Orthorexia: a new eating disorder?
When it comes to eating disorder (ED), Anorexia nervosa or Bulimia Nervosa are the most common one disorder mention within ED. However, Orthorexia nervosa has gained more attention the past decade due to the past trend the last decades with dieting. As a result, there is continued being argued and discussed if should Orthorexia should be officially disorder within ED.
Orthorexia nervosa (ON) is seen today as an eating disorder that involve excessive selectivity in diets or fixation with healthy eating. Compare to Anorexia nervosa of focuses on the amount of food eating, Orthorexia has a fix focus on the quality of the food they eat, which already makes ON stand out to connect to similar traits as obsessive-compulsive disorder. Theoretically, this means a person with anorexia nervosa will give excessive attention of how much they and therefore end up not eating very little to nothing at all, while a person with orthorexia using an obsessive amount of time and energy to plan what to eat and restrict what they can eat. Even though for some this can be seen as “healthy” in this modern because dieting and restricting is trendy and positively associated by influencers and high-social status people, orthorexia is to that degree where dieting lead a person not getting enough fuel or nutrition from food to function physically and psychologically, such like with Anorexic or Bulimic patients.
On the contrary, Orthorexia Nervosa has many shared features with Anorexia Nervosa as well as obsessive-compulsive disorder, which leading developing a clear diagnose more difficult. According to APA, Orthorexia Nervosa is referred as an “unhealthy obsession with eating healthy” yet still not fitting the billing code to be recognize in DSM-5 and do be treated by psychiatrists or psychologist. Nonetheless, APA do recognize Orthorexia to be able to be treated to clinical dietitians with the goal of the treatment to develop a flexible approach to food options. Therefore, different Questionnaire to help diagnose a patient for the criteria of Orthorexia, such as Bratman and knight Questionnaire (200) and ORTO-15 by Donini (2004), was develop. Bratman Questionnaire involve criteria’s around obsessive and ego-dystonic behaviours around food, like spending many hours a day planning or achieve a feeling of self-worth by following a diet. ORTO-15 focuses on valuating if one`s choice of food in total is healthy or unhealthy. Nonetheless, both of these questionnaires have limitation to work, such as being too clinical or in-valid to use significantly to diagnose.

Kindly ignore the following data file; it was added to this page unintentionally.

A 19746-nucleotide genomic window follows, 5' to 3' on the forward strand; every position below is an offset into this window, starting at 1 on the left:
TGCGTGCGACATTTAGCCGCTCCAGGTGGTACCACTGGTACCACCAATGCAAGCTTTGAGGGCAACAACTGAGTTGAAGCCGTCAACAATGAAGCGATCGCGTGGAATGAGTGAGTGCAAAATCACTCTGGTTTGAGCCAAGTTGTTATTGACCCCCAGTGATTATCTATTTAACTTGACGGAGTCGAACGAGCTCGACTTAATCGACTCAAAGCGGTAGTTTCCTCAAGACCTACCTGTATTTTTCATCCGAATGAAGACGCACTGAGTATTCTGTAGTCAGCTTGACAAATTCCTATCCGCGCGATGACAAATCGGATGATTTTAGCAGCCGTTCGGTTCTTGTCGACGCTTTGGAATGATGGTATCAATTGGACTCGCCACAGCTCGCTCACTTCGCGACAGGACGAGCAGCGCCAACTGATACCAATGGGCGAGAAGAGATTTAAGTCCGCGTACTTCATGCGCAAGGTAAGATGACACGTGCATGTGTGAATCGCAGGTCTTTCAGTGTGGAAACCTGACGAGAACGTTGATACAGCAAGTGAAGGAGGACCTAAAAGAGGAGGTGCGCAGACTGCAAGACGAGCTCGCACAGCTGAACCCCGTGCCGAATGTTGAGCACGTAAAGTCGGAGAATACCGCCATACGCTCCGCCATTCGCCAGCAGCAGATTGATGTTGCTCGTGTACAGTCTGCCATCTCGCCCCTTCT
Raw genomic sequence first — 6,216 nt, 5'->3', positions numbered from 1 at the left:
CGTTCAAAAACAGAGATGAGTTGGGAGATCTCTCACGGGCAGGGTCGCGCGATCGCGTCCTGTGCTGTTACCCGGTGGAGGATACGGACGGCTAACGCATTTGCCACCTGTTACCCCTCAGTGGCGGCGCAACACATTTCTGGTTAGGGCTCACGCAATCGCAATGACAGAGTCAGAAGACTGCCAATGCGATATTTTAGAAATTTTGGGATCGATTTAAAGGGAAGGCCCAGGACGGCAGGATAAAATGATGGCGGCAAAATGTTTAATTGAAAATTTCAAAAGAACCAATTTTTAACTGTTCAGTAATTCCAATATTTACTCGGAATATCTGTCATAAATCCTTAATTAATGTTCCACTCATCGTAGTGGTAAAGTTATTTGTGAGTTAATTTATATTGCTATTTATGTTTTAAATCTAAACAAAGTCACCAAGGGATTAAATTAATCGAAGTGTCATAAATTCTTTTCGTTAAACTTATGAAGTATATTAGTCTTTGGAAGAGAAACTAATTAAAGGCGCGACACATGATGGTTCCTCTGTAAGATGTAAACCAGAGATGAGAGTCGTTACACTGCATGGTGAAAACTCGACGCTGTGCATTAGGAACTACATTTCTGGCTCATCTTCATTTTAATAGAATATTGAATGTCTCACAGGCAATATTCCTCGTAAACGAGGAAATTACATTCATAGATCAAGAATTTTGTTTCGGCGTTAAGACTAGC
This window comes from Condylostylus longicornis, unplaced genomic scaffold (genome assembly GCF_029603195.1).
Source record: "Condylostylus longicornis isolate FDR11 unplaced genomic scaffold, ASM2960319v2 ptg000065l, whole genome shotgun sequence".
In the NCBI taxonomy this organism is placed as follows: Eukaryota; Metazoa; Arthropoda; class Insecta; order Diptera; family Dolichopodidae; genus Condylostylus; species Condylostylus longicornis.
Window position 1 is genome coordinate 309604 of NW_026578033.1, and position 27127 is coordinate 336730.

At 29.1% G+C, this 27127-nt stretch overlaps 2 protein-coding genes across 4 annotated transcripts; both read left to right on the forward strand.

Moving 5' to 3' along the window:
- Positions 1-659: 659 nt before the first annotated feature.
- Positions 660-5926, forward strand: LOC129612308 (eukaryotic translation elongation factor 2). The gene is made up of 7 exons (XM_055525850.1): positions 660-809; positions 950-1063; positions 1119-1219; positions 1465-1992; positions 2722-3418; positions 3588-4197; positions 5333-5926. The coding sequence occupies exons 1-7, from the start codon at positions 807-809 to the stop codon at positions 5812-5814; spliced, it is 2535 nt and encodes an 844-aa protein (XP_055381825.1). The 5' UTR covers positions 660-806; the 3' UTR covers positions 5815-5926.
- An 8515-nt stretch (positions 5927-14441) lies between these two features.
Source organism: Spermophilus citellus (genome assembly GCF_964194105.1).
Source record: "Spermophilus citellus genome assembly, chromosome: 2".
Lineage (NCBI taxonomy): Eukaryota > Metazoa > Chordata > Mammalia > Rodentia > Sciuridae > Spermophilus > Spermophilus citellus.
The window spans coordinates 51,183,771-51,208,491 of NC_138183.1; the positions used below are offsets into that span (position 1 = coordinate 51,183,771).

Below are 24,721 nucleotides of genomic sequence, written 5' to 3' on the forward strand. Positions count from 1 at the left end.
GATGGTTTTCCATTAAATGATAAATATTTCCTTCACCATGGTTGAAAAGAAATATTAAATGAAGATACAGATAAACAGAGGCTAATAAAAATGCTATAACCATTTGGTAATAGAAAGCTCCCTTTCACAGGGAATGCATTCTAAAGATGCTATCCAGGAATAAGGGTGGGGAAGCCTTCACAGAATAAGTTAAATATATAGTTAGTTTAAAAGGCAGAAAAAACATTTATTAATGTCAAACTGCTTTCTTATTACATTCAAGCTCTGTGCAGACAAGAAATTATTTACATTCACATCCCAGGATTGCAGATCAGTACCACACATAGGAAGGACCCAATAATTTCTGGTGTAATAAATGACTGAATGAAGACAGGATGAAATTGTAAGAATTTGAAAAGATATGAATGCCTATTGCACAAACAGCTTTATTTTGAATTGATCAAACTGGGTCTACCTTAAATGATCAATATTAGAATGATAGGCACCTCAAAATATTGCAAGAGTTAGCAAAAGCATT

In general, Orthorexia Nervosa have now got more attention due to the modern dieting culture in the 21th century, in similar way an Anorexia had increase attention during the 90s due to the heroic chic trend where extreme thinness was in fashion. Yes, Orthorexia are not an official diagnose yet for mental health manual, but due to the increasing research of Orthorexia Nervosa, it could be just a matter of time before it does.
Roy, L. D. (2014, September 6). Orthorexia Nervosa | Eating Disorder - Diagnosis. Medindia. https://www.medindia.net/patients/patientinfo/orthorexia-nervosa-diagnosis.htm
Thomas, L., MD. (2019, February 27). Diagnostic Criteria for Orthorexia. News-Medical.Net. https://www.news-medical.net/health/Diagnostic-Criteria-for-Orthorexia.aspx
Lomke, E. (2016, November 21). Orthorexia Nervosa: Not in the DSM-5. American Mental Health Foundation. https://americanmentalhealthfoundation.org/2016/11/orthorexia-nervosa-not-in-the-dsm-5/
Donini, L. M., Marsili, D., Graziani, M. P., Imbriale, M., & Cannella, C. (2005). Orthorexia nervosa: Validation of a diagnosis questionnaire. Eating and Weight Disorders - Studies on Anorexia, Bulimia and Obesity, 10(2), e28–e32. https://doi.org/10.1007/bf03327537
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